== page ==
Stamford developer pitches waterfront rentals in Waterside
Residential complex would be geared toward younger renters
STAMFORD — With Harbor Point in the South End having become a major destination for young renters, another waterfront neighborhood is now also trying to carve out a similar niche.
A development team known as Belpointe Capital has proposed a plan to construct a five-story 109-unit residential development in Waterside. Like the South End, the neighborhood has gradually shed industrial users over the years. The proposed development involves a roughly 3-acre site at 112 Southfield Ave., which was formerly the home of Marshall’s Trucking.
If approved, the project would join two other residential developments that sit along the West Branch of Stamford Harbor: Avalon on Stamford Harbor, which was built in 2001 and has 323 rental units; and Stamford Landing, a mixed commercial and residential development that was completed in 1987 with 88 condominiums.
The development team is led by Paxton Kinol, a prominent developer based in Greenwich who has built other residential projects in Stamford, including Mill River House, Glenview House, and Eastside Commons. He is currently spearheading the construction of Waypointe, a 10-acre mixed-use redevelopment in downtown Norwalk.
The Zoning Board, which has held two nights of public hearings on the plan, is expected to vote on the project as early as Monday.
Richard Redniss, a land use consultant representing Kinol, called the proposed plan “a great opportunity to create some improvements in the neighborhood that have been long in the coming.”
As part of a request for bonus density, the developer has offered to contribute $800,000 towards upgrading surrounding parks and roads, and to increase the number of affordable units from 8 to 12. Under the city’s zoning regulations, the project is required to have 10 percent of its units be designated as below-market-rate.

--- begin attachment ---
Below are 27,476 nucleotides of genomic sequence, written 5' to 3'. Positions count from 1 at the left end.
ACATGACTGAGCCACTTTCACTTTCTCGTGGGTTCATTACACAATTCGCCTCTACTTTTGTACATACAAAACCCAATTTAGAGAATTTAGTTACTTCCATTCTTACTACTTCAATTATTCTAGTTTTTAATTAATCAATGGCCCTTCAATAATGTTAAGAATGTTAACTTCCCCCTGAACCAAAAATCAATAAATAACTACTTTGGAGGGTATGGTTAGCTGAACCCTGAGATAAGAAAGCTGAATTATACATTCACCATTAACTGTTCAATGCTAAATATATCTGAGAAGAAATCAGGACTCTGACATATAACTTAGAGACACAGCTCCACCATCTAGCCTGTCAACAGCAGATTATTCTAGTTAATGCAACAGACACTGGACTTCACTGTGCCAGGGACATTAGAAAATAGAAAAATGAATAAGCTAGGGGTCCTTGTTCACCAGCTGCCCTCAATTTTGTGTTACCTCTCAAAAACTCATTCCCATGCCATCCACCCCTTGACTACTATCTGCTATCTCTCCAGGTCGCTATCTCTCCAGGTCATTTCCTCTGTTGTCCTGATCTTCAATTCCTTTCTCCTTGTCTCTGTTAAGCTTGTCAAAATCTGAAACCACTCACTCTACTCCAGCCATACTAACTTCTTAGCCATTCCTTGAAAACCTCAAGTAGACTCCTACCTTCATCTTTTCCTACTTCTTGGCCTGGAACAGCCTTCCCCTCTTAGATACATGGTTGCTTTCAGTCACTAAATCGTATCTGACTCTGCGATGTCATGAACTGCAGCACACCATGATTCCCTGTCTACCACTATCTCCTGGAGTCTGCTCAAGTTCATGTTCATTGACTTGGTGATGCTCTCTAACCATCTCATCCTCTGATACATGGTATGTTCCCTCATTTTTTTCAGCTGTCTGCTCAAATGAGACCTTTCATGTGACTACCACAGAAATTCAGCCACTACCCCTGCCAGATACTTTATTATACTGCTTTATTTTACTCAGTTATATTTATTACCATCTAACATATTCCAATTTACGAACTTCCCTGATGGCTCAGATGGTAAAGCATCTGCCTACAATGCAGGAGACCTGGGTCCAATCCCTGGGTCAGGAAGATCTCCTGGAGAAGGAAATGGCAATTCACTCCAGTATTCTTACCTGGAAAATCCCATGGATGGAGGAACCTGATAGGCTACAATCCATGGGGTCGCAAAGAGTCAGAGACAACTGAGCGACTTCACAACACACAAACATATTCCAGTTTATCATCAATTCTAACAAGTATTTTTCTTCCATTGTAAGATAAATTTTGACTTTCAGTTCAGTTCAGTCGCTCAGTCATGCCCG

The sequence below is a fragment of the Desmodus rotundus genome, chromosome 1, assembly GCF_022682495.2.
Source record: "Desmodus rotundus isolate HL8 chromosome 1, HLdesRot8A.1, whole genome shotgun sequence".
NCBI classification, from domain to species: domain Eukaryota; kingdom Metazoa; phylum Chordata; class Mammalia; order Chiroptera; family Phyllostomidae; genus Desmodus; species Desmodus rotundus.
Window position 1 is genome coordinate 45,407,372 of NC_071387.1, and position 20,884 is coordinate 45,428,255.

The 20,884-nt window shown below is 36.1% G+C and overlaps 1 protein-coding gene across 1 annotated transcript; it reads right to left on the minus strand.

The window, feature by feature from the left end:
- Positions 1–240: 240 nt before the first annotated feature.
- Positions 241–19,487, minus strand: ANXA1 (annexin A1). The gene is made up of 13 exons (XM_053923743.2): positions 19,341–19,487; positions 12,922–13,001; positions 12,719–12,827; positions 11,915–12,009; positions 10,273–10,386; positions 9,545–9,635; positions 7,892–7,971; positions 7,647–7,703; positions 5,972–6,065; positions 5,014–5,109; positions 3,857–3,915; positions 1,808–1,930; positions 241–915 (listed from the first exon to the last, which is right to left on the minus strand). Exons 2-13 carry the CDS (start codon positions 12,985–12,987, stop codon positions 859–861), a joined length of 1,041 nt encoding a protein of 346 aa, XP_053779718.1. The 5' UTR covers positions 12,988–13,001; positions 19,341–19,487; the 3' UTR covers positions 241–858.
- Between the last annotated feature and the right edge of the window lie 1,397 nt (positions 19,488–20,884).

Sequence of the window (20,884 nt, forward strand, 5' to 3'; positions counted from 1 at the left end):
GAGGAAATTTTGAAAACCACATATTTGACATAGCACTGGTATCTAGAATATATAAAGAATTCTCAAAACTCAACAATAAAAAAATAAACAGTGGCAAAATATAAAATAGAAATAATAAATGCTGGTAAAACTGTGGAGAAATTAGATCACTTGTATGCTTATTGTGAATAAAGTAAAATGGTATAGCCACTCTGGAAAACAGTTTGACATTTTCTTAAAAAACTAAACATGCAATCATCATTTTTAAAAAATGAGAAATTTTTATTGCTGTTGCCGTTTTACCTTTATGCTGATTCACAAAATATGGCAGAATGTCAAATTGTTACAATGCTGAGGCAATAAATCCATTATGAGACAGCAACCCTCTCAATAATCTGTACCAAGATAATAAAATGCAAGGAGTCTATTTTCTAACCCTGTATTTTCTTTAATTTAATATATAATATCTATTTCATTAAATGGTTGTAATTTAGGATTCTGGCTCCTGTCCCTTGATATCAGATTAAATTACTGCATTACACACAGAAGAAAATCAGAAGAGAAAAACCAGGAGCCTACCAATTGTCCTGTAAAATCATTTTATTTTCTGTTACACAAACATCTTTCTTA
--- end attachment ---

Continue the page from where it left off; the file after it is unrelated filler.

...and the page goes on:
Redniss said the project currently calls for the units to be apartments but they can be converted to condominiums if the market changes.
From a broader development perspective, city planners are eyeing the project as providing one of the missing pieces to a roughly half-mile public waterfront walkway between Davenport Street and John Boccuzzi Park. The effort to assemble a contiguous walking path along the West Branch has been more than 10 years in the making because it involves the city gaining easements on privately owned land.
“This has been the missing link,” said Norman Cole, the city’s land use bureau chief.
Last year, the city was prepared to spend $180,000 to build a walkway behind Marshall’s Trucking after it had gained right-of-way rights. But upon learning that the site was to be sold to a developer, who would have an incentive to build the walkway as part of the development, Cole said he halted the project.
The owners of Avalon on the Harbor, which sits directly south of the proposed development, have had a longstanding agreement with the city to build a public walkway on their property that would connect the two properties.
Cole said he believed that project would take place before construction on 112 Southfield Ave. begins.
“It’s an object lesson to planners,” he said of the city’s effort to build the walkway. “If you don’t use condemnation you have to be patient.”